Note: Branding like "Market-based parking" or "Responsive Parking" may help.
Johnson continues: It offends him to think that we would require the whole city to provide subsidized parking when our most vulnerable and low-income citizens don't even have cars.
I'm feeling the parking reform love with 2 CPC members (who will also be votes when this goes to the Commission for a recommendation) favoring strong reform efforts!
ZOAC Behring: We've been a little distracted. We've talked a lot about number of spaces and walkability, but our discussion is really around what we are requiring in the code. All we're discussing is removing requirements not physically adding/removing spaces.
Staff Moorman: Next step will be to discuss bringing in design standards for parking to the code.
CPC MacGregor asks when we think a proposal will come to CPC.

Staff Moorman: We need to cover design standards and transit adjacency. Then preparing a formal proposal. Should have a proposed schedule in the near future.
That's a wrap! Yay parking reform!

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More from @ncoxbarrett

4 Jun
1) Permitting delays, a recent phenomenon, are likely temporary (but should be fixed).

2) High labor and materials costs are annoying but also temporary and out of the City's control.
The article just barely touches on the remaining factor: "land costs", lack of construction sites and NIMBY-ism which are interrelated and definitely largely within the City's control.
Dallas' residential land is zoned for about 85% detached single family homes. Another 10% allows only low-rise moderate density housing. We don't even really allow ADUs!
Read 6 tweets
22 May
I'm so pumped about removing costly parking mandates in Dallas because it'll be a huge deal to remove this impediment to quality of life. Funny enough, it'll also be a really small and subtle change. L
Like, it's not like we'll suddenly see high rises on every corner with no parking. It'll just result in a very subtle downward trend in parking spaces built, most people won't even notice.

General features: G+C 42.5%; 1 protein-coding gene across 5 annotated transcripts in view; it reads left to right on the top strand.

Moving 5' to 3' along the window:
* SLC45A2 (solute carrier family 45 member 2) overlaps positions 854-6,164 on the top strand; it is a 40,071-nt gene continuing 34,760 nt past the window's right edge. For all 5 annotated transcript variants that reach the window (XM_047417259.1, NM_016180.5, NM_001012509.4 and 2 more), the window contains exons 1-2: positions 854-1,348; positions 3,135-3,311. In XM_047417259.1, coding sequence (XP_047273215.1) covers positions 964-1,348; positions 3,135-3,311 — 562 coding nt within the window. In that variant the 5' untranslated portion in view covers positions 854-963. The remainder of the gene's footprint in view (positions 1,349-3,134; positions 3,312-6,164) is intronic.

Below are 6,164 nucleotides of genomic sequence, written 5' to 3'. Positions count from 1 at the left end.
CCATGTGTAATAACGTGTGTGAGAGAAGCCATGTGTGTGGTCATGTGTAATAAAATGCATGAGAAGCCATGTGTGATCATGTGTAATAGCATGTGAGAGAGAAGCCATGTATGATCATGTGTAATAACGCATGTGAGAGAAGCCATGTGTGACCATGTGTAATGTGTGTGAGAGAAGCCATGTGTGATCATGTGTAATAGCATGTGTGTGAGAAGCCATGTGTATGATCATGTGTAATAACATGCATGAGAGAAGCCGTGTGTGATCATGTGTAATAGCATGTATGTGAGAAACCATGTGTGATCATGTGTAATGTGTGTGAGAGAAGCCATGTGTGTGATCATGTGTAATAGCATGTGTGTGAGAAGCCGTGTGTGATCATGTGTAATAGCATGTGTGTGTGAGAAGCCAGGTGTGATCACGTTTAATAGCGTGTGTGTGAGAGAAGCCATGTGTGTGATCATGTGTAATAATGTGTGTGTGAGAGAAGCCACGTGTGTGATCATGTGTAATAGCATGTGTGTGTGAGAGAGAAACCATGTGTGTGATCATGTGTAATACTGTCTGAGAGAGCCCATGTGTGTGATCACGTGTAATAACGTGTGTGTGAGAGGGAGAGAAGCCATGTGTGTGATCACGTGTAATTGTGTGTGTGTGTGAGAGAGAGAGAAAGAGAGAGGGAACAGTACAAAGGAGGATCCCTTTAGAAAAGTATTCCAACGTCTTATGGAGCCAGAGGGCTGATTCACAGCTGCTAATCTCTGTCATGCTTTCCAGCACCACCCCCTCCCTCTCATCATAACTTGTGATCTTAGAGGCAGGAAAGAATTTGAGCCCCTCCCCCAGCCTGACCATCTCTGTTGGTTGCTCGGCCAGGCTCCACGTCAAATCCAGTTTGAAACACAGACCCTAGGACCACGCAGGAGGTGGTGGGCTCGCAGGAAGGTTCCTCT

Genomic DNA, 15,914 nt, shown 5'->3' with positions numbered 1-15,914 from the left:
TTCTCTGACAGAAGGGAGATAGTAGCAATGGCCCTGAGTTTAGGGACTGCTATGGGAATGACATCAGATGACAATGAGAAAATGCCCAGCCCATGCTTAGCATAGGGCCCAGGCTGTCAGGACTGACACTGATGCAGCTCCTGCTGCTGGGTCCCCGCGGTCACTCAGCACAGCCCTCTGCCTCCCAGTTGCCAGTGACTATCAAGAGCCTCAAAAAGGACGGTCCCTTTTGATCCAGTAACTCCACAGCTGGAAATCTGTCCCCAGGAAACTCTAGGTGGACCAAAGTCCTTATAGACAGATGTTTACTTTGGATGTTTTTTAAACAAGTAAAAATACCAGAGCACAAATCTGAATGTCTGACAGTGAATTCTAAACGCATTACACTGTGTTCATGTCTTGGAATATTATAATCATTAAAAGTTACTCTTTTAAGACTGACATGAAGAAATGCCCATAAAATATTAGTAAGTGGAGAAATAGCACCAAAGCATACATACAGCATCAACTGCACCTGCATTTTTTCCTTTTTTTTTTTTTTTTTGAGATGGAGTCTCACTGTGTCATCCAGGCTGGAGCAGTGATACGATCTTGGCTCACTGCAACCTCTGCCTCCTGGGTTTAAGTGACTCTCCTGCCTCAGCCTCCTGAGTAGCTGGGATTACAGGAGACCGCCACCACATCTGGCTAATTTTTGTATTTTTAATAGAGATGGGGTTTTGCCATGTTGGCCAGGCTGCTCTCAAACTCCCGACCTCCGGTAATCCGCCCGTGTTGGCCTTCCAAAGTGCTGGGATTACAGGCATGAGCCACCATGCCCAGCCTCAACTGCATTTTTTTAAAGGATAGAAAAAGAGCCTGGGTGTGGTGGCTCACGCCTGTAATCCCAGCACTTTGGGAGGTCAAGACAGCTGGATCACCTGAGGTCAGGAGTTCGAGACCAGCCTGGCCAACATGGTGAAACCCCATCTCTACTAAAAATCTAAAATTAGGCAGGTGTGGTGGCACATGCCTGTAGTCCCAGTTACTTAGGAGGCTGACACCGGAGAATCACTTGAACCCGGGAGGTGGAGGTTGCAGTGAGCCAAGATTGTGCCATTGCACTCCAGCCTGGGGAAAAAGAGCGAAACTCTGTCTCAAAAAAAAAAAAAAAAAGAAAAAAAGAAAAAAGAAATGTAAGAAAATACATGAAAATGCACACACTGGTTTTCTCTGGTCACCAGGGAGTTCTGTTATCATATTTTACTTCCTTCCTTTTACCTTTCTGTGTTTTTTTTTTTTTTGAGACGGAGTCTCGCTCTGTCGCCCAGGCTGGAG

They might notice a few lots or buildings, previously undevelopable, get built on or renovated, but most won't know why.
Read 4 tweets
20 May
Second public engagement meeting starts at 8:30am this morning! Join in and support cleaner air, a stronger economy, and a better transportation system! No sign-up needed, just join here:
About 1/2 the number of attendees as yesterday and I see some returning names.
Attendee list is going. I see members of the MEDIA and some industry groups in attendance. Good thing, this needs attention as the most impactful land use change in Dallas in 50 years!
Read 23 tweets
19 May
First public engagement meeting for Parking reform has started! Thanks to the many supporters who have logged on to advocate for this reform!
They pose 3 questions to the attendees:

1) What do you think about the amount of parking Dallas?
2) Does parking availability determine your choice of destination?
3) What's more important to you? (walkability, transit options, parking etc.)

Disappointing, no talk of tradeoffs!
First comment! She lives 6 minute walk from DART station, but she takes her car everywhere. Says opponents think we should make decisions based on status quo, but disagrees and we should plan for the city we WANT to have. We can always adjust later.

Wow good comment!
Read 17 tweets
6 May
zoac zoac zoac ZOAC ZOAC ZOAC! It's happening right now! We are back to talk parking!
A reminder of where we are: Image
I've looked over the materials for the meeting today and it looks great, we're looking at Lower Greenville as a specific example of what things might look like under the framework being considered.

Below reference of "lower greenville" areas. Image
Read 41 tweets
24 Apr
All right, I finally watched the video and here are my thoughts:
Mill Creek (applicant) wanted to create a Planned Development (PD) to build an 80ft mixed-use project with 305 units. Current zoning allows mixed-use but only up to 54 feet due to a pre-existing deed restriction.
Mill Creek (applicant) held 45 public and private meetings, including one where they brought a lift to showing what 80ft of height looks like. They also consulted the variety of (largely useless) comprehensive, area, and trasnport. plans covering this stretch of East Dallas.
Read 35 tweets